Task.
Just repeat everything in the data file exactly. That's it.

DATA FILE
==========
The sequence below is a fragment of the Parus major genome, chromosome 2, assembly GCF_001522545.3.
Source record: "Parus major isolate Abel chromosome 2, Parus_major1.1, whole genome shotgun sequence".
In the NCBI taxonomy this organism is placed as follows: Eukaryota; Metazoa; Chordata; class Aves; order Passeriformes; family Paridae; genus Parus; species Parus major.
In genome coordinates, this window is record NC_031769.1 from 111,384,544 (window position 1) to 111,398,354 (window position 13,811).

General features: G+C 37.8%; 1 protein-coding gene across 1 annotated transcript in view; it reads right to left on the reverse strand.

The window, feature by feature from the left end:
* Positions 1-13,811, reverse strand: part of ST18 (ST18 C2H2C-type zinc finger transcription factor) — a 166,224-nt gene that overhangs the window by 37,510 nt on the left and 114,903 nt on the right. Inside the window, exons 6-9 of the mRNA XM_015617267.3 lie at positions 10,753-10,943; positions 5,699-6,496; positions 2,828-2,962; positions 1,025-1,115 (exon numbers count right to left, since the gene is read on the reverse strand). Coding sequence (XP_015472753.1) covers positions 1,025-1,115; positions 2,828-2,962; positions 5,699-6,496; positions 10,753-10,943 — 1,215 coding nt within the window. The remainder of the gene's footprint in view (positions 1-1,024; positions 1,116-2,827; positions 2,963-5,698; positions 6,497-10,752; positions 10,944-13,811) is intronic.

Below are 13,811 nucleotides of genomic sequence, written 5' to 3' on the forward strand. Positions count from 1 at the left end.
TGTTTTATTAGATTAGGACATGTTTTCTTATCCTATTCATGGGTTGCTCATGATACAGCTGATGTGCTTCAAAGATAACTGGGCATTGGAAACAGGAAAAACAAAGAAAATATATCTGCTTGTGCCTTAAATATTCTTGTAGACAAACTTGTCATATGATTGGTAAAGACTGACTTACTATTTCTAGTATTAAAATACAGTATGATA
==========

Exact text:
The sequence below is a fragment of the Parus major genome, chromosome 2, assembly GCF_001522545.3.
Source record: "Parus major isolate Abel chromosome 2, Parus_major1.1, whole genome shotgun sequence".
In the NCBI taxonomy this organism is placed as follows: Eukaryota; Metazoa; Chordata; class Aves; order Passeriformes; family Paridae; genus Parus; species Parus major.
In genome coordinates, this window is record NC_031769.1 from 111,384,544 (window position 1) to 111,398,354 (window position 13,811).

General features: G+C 37.8%; 1 protein-coding gene across 1 annotated transcript in view; it reads right to left on the reverse strand.

The window, feature by feature from the left end:
* Positions 1-13,811, reverse strand: part of ST18 (ST18 C2H2C-type zinc finger transcription factor) — a 166,224-nt gene that overhangs the window by 37,510 nt on the left and 114,903 nt on the right. Inside the window, exons 6-9 of the mRNA XM_015617267.3 lie at positions 10,753-10,943; positions 5,699-6,496; positions 2,828-2,962; positions 1,025-1,115 (exon numbers count right to left, since the gene is read on the reverse strand). Coding sequence (XP_015472753.1) covers positions 1,025-1,115; positions 2,828-2,962; positions 5,699-6,496; positions 10,753-10,943 — 1,215 coding nt within the window. The remainder of the gene's footprint in view (positions 1-1,024; positions 1,116-2,827; positions 2,963-5,698; positions 6,497-10,752; positions 10,944-13,811) is intronic.

Below are 13,811 nucleotides of genomic sequence, written 5' to 3' on the forward strand. Positions count from 1 at the left end.
TGTTTTATTAGATTAGGACATGTTTTCTTATCCTATTCATGGGTTGCTCATGATACAGCTGATGTGCTTCAAAGATAACTGGGCATTGGAAACAGGAAAAACAAAGAAAATATATCTGCTTGTGCCTTAAATATTCTTGTAGACAAACTTGTCATATGATTGGTAAAGACTGACTTACTATTTCTAGTATTAAAATACAGTATGATA